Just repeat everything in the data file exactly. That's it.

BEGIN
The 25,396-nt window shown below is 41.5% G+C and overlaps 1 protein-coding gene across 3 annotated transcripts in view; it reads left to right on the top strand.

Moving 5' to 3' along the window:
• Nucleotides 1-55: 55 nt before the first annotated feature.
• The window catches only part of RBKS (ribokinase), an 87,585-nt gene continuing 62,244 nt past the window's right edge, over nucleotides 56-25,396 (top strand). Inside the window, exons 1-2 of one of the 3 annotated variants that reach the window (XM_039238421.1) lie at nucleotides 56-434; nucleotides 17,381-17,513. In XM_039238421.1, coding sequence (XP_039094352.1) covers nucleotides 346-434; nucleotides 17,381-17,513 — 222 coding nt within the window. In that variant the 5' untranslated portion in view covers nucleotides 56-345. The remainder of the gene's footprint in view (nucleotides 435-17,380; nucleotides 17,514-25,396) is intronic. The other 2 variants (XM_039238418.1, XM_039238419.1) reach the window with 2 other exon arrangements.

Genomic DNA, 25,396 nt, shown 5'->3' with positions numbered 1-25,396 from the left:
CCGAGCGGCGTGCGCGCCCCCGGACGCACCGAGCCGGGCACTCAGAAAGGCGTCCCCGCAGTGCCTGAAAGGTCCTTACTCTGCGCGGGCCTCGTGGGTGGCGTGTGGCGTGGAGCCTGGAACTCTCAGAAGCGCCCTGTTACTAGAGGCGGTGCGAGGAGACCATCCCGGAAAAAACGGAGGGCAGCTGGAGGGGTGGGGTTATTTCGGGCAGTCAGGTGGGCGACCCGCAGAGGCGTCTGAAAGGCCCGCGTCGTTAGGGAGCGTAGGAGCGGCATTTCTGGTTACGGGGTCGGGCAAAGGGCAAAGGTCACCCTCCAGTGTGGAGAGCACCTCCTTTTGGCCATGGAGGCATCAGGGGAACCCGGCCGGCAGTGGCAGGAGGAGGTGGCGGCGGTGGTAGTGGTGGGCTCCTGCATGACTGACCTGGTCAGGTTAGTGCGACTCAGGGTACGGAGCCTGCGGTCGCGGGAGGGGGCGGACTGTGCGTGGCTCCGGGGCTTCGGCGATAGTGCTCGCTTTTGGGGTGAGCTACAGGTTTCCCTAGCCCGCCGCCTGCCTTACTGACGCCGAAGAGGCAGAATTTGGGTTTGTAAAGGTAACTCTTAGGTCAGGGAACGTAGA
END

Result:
The 25,396-nt window shown below is 41.5% G+C and overlaps 1 protein-coding gene across 3 annotated transcripts in view; it reads left to right on the top strand.

Moving 5' to 3' along the window:
• Nucleotides 1-55: 55 nt before the first annotated feature.
• The window catches only part of RBKS (ribokinase), an 87,585-nt gene continuing 62,244 nt past the window's right edge, over nucleotides 56-25,396 (top strand). Inside the window, exons 1-2 of one of the 3 annotated variants that reach the window (XM_039238421.1) lie at nucleotides 56-434; nucleotides 17,381-17,513. In XM_039238421.1, coding sequence (XP_039094352.1) covers nucleotides 346-434; nucleotides 17,381-17,513 — 222 coding nt within the window. In that variant the 5' untranslated portion in view covers nucleotides 56-345. The remainder of the gene's footprint in view (nucleotides 435-17,380; nucleotides 17,514-25,396) is intronic. The other 2 variants (XM_039238418.1, XM_039238419.1) reach the window with 2 other exon arrangements.

Genomic DNA, 25,396 nt, shown 5'->3' with positions numbered 1-25,396 from the left:
CCGAGCGGCGTGCGCGCCCCCGGACGCACCGAGCCGGGCACTCAGAAAGGCGTCCCCGCAGTGCCTGAAAGGTCCTTACTCTGCGCGGGCCTCGTGGGTGGCGTGTGGCGTGGAGCCTGGAACTCTCAGAAGCGCCCTGTTACTAGAGGCGGTGCGAGGAGACCATCCCGGAAAAAACGGAGGGCAGCTGGAGGGGTGGGGTTATTTCGGGCAGTCAGGTGGGCGACCCGCAGAGGCGTCTGAAAGGCCCGCGTCGTTAGGGAGCGTAGGAGCGGCATTTCTGGTTACGGGGTCGGGCAAAGGGCAAAGGTCACCCTCCAGTGTGGAGAGCACCTCCTTTTGGCCATGGAGGCATCAGGGGAACCCGGCCGGCAGTGGCAGGAGGAGGTGGCGGCGGTGGTAGTGGTGGGCTCCTGCATGACTGACCTGGTCAGGTTAGTGCGACTCAGGGTACGGAGCCTGCGGTCGCGGGAGGGGGCGGACTGTGCGTGGCTCCGGGGCTTCGGCGATAGTGCTCGCTTTTGGGGTGAGCTACAGGTTTCCCTAGCCCGCCGCCTGCCTTACTGACGCCGAAGAGGCAGAATTTGGGTTTGTAAAGGTAACTCTTAGGTCAGGGAACGTAGA